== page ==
It helps that they were early-season cherries, thus not as sweet as the dark purple Bings we’re getting in the supermarkets right now. But I maintain that even if their sugars were fully developed, you could have just dialed back the sugar and punched up the acidity some more to balance it out.
There’s just no excuse not to make cherry pie when they’re this pretty.
You might want to wear dark clothes when you pit the cherries.
Even with OXO’s smarty-pants splash guard (yes, I finally bought one), I was finding garnet splatters from the food processor to the wall hours later. (I thought it was pretty and amusingly macabre, but Fear of Ants got me to wipe it up anyway.)
A good part of my Pie Superstition comes from the fact that pie dough, it just doesn’t like heat and humidity. It’s best to know this going into it, rechill it if it gets sticky, and try not to bemoan the tears and patching that inevitably occur, at least in our kitchen.
Because seriously, does this just not make you want to get outside? Do you see that sunlight ricocheting off the cherries?
Sadly, the lid, with it’s off-centered and ill-conceived star cut out didn’t do those cherries justice, but I didn’t hear anyone complain.
It was still, indeed, a star.
And it didn’t last long.
We considered arm-wrestling for the last piece.
The pie didn’t win.
One year ago: Lemon Risotto
Sweet Cherry Pie
4 cups pitted fresh cherries (about 2 1/2 pounds unpitted)
4 tablespoons cornstarch
2/3 to 3/4 cup sugar (adjust this according to the sweetness of your cherries)
1/8 teaspoon salt
Juice of half a lemon
1/4 teaspoon almond extract
1 tablespoon cold unsalted butter, cut into small bits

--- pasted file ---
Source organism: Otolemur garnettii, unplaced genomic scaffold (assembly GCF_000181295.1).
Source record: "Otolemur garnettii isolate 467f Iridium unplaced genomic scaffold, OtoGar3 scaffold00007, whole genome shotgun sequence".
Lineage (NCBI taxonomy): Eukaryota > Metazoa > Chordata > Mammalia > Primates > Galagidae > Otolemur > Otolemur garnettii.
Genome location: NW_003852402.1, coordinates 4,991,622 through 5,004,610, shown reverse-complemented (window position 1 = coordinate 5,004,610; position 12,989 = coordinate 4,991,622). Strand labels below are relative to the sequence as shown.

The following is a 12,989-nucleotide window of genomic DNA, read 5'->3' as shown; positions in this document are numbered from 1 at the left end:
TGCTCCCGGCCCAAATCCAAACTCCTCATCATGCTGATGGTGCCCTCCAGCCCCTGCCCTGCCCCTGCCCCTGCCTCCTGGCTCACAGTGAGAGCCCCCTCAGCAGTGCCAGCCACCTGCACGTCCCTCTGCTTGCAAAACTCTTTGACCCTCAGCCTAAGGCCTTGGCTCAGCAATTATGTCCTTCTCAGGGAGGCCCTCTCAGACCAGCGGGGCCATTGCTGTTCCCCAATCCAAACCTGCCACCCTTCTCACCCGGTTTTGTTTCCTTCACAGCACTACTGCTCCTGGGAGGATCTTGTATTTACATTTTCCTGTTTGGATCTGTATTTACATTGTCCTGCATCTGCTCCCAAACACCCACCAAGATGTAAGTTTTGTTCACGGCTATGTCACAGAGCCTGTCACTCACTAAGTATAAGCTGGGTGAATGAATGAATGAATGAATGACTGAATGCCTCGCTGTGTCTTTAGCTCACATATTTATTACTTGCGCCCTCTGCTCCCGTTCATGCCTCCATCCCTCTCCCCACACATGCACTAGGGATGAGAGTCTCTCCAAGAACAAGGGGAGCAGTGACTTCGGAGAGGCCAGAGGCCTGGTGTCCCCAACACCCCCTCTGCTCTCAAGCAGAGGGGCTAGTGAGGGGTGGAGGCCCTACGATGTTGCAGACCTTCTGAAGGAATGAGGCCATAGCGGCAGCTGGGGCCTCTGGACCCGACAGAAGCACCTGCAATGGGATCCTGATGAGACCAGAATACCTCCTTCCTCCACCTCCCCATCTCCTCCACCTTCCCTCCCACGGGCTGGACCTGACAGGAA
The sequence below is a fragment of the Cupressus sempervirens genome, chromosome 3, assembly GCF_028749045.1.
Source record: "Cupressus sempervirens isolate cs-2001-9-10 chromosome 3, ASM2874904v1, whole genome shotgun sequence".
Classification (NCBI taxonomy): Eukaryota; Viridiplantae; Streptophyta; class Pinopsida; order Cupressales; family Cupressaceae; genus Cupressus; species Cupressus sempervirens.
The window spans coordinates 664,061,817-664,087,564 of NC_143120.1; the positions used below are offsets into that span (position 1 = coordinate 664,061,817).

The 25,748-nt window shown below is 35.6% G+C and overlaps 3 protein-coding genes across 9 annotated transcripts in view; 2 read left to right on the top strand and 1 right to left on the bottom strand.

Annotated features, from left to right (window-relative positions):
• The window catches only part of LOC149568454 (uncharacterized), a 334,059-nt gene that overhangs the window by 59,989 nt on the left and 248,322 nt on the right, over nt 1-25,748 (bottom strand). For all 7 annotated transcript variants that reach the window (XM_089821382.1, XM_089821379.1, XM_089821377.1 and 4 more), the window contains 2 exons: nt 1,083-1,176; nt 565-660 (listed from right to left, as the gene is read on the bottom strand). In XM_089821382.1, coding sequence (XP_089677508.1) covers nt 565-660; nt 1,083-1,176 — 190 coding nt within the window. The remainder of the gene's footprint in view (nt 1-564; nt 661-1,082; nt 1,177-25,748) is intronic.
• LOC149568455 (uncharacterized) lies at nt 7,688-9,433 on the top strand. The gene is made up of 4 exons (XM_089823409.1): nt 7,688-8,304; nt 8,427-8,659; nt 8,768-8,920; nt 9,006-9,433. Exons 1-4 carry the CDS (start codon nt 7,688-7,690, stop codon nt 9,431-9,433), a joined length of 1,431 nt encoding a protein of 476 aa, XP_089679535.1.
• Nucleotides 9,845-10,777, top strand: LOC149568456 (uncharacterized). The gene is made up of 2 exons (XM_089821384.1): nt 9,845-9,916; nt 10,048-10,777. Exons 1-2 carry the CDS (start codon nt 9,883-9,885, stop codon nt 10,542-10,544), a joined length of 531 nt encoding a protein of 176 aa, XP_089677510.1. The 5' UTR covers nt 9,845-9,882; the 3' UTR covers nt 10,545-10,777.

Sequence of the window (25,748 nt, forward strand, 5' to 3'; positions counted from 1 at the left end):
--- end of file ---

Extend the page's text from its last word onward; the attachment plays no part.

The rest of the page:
1 egg, beaten with 2 tablespoons water
Coarse sugar, for decoration
Preheat oven to 400°F.
Stir together the cherries, cornstarch, sugar, salt, lemon and almond extract gently together in a large bowl.
Roll out half of chilled dough (use larger piece, if you’ve divided them unevenly) on a floured work surface to 13-inch round. Gently place it in 9-inch pie pan, either by rolling it around the rolling pin and unrolling it over the pan or by folding it into quarters and unfolding it in the pan. Trim edges to a half-inch overhang.
Spoon filling into pie crust, discarding the majority of the liquid that has pooled in the bowl. Dot the filling with the bits of cold butter.
Roll out the remaining dough into a 12-inch round on a lightly floured surface, drape it over the filling, and trim it, leaving a 1-inch overhang. Fold the overhang under the bottom crust, pressing the edge to seal it, and crimp the edge decoratively. Brush the egg wash over over pie crust, then sprinkle with coarse sugar.
Cut slits in the crust with a sharp knife, forming steam vents, and bake the pie in the middle of the oven for 25 minutes. Reduce the temperature to 350°F. and bake the pie for 25 to 30 minutes more, or until the crust is golden. Let the pie cool on a rack.